The US equity market indexes have been breaching all-time highs, yet economic data has been generally weaker and bond markets expect lower interest rates. At first sight, it appears that there is a disconnect between economics and bonds relative to equity markets. So, is it right to invest in equity markets now?
Surveys suggest that cash positions in portfolios are high and investment managers have been holding back on investing. International investors have largely avoided the UK equity market due to the uncertainty surrounding Brexit. However, with a dividend yield of 4.8% and a price-to-earnings ratio of around 12x, it looks cheap relative to gilts and other developed markets. The UK is likely to remain cheap until the fog of Brexit clears. To put this into context, the US market, with a price-to-earnings ratio on the S&P 500 of 19.6x and a dividend yield of just 1.9%, is the market most often seen as expensive.
The average price-to-earnings ratio since 1990 for the S&P 500 is 19.5x, so 19.6x is only just on the expensive side of this measure. However, profit margins are high at 10.1%, against an average of just 6.7% over the same period. If margins come under pressure, earnings may fall, and as a result, the index may look more expensive, unless of course the underlying price falls. What is of concern to investors is that, with low unemployment, wages have been rising faster than inflation. This puts pressure on margins unless employers can pass the cost through by raising prices. Thus, low unemployment and rising wages, whilst good for the consumer and the wider economy, may be bad for share prices.
Companies with stable or growing earnings, low wage costs and barriers to entry should be able to better protect margins, relatively more so than others. In addition, the trade war between the US and China appears to be having an adverse effect on the US economy. Capital investment, which had been expected to pick-up following the tax cuts last year, has failed to materialise, and the survey data, while not yet indicating a contraction in the economy, has indicated that growth may slow sharply. As a result, the Federal Reserve is now expected to reduce interest rates, starting later this month, supporting bond prices with 10-year treasury yields falling below 2%.
The value of any equity or bond can be derived from the present value of its future cash flows, adjusted to reflect the risk of receipt for each of the cash flows. The present value of any cash, to be received in the future, can be calculated using a long-term interest rate. As an example, we could use the 30-year US treasury yield to do this. The yield on 30-year treasuries is now 2.5%, down from an average of 5.0% since 1990. If we invert the price-to-earnings ratio, the average earnings yield has been around 5.2% since 1990, very close to the 5.0% average yield for 30-year treasuries. Given the greater risk inherent in equity markets and the uncertainty of future earnings, it would not be unreasonable to expect a higher earnings yield from equities than treasuries. However, this earnings yield also reflects the potential growth rate in earnings, and hence this will offset the higher expected yield relative to treasuries. The prospective price-to-earnings ratio for this year is 17.8x, implying an earnings yield of 5.8% and a premium of 3.3% on the long-term treasury yield. If earnings remain at their current levels and the relationship between earnings and treasury yields return to their long-run averages, this would imply a price-to-earnings ratio of 40x, and a doubling of the price of the US equity market. However, in a low growth, low inflation environment, earnings are unlikely to see as rapid growth as we have seen over the last 30 years. Thus, growth expectations are unlikely to fully offset the risks of higher volatility, so this upside may be exaggerated, but does allow for some of the potential short-term risks.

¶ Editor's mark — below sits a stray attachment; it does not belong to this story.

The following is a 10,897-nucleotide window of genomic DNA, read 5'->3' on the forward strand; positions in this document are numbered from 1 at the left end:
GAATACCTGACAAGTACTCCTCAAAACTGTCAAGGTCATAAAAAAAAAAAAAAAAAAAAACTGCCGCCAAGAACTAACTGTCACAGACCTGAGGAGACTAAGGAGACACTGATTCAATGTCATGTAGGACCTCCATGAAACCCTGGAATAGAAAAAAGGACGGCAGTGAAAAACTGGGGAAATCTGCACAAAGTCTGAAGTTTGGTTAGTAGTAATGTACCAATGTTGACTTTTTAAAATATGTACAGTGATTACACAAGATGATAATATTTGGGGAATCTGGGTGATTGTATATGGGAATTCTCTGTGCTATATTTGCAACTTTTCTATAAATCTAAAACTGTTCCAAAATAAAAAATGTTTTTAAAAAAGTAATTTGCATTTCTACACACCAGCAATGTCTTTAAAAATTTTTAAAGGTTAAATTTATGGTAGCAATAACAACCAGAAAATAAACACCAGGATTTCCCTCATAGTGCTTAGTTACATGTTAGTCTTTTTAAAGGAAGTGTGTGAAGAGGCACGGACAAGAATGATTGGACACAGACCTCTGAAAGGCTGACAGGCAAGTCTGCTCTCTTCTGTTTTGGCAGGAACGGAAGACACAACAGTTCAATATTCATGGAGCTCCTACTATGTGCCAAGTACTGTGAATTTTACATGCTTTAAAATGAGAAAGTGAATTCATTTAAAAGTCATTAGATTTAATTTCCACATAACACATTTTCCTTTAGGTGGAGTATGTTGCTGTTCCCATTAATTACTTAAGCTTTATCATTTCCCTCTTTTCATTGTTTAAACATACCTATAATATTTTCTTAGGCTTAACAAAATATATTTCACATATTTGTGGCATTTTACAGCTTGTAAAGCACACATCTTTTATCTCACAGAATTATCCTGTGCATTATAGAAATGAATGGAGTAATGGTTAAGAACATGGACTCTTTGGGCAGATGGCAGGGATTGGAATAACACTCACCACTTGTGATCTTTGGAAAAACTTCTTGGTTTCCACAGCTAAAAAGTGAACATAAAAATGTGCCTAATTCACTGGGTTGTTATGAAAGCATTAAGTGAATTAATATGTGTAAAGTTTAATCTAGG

If we apply the same calculation to the UK market, we would observe a prospective price-to-earnings ratio of just 13.2x and a dividend yield of 4.8%. This is still very cheap relative to 30-year gilts, yielding just 1.29%. We cannot predict the exact outcome of Brexit, but once this uncertainty recedes, the UK market, which is dominated by international companies, will look very cheap in comparison to other developed markets. For those worried about Brexit who are sitting on the sidelines; cash in bank accounts is earning less than inflation and declining in real value. A no deal Brexit is likely to cause a fall in the pound, increasing overseas earnings.Leaving with a deal could see international investors return to the market, so there may be upside on any Brexit outcome.
We continue to see value in equity markets, despite present levels. However, we should caution that sentiment can be fickle and as markets rise they can become subject to sharper corrections if confidence in the path of future earnings becomes dented or interest rates rise. In the long run, we continue to believe that we should look through short-term risks to long-term value, and, on this basis, we expect equities to continue to form the core of investment portfolios for many years to come.
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